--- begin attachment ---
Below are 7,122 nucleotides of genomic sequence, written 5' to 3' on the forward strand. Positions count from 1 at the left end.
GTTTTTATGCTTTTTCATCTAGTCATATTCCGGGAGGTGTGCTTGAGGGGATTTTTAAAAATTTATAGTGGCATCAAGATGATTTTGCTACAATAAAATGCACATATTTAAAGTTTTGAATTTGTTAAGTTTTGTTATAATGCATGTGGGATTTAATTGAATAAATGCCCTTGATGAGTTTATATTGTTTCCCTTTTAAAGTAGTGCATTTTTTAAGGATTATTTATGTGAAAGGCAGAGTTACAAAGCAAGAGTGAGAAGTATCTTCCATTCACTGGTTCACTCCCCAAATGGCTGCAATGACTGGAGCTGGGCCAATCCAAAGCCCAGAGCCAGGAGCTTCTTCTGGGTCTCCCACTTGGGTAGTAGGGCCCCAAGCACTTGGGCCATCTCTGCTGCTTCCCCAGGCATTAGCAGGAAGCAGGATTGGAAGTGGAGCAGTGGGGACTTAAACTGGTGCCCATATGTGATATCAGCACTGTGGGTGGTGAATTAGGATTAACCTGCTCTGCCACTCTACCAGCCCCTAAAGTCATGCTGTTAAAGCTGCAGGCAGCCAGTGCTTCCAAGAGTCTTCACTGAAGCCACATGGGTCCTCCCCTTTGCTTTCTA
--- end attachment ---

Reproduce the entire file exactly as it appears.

Below are 7,122 nucleotides of genomic sequence, written 5' to 3' on the forward strand. Positions count from 1 at the left end.
GTTTTTATGCTTTTTCATCTAGTCATATTCCGGGAGGTGTGCTTGAGGGGATTTTTAAAAATTTATAGTGGCATCAAGATGATTTTGCTACAATAAAATGCACATATTTAAAGTTTTGAATTTGTTAAGTTTTGTTATAATGCATGTGGGATTTAATTGAATAAATGCCCTTGATGAGTTTATATTGTTTCCCTTTTAAAGTAGTGCATTTTTTAAGGATTATTTATGTGAAAGGCAGAGTTACAAAGCAAGAGTGAGAAGTATCTTCCATTCACTGGTTCACTCCCCAAATGGCTGCAATGACTGGAGCTGGGCCAATCCAAAGCCCAGAGCCAGGAGCTTCTTCTGGGTCTCCCACTTGGGTAGTAGGGCCCCAAGCACTTGGGCCATCTCTGCTGCTTCCCCAGGCATTAGCAGGAAGCAGGATTGGAAGTGGAGCAGTGGGGACTTAAACTGGTGCCCATATGTGATATCAGCACTGTGGGTGGTGAATTAGGATTAACCTGCTCTGCCACTCTACCAGCCCCTAAAGTCATGCTGTTAAAGCTGCAGGCAGCCAGTGCTTCCAAGAGTCTTCACTGAAGCCACATGGGTCCTCCCCTTTGCTTTCTA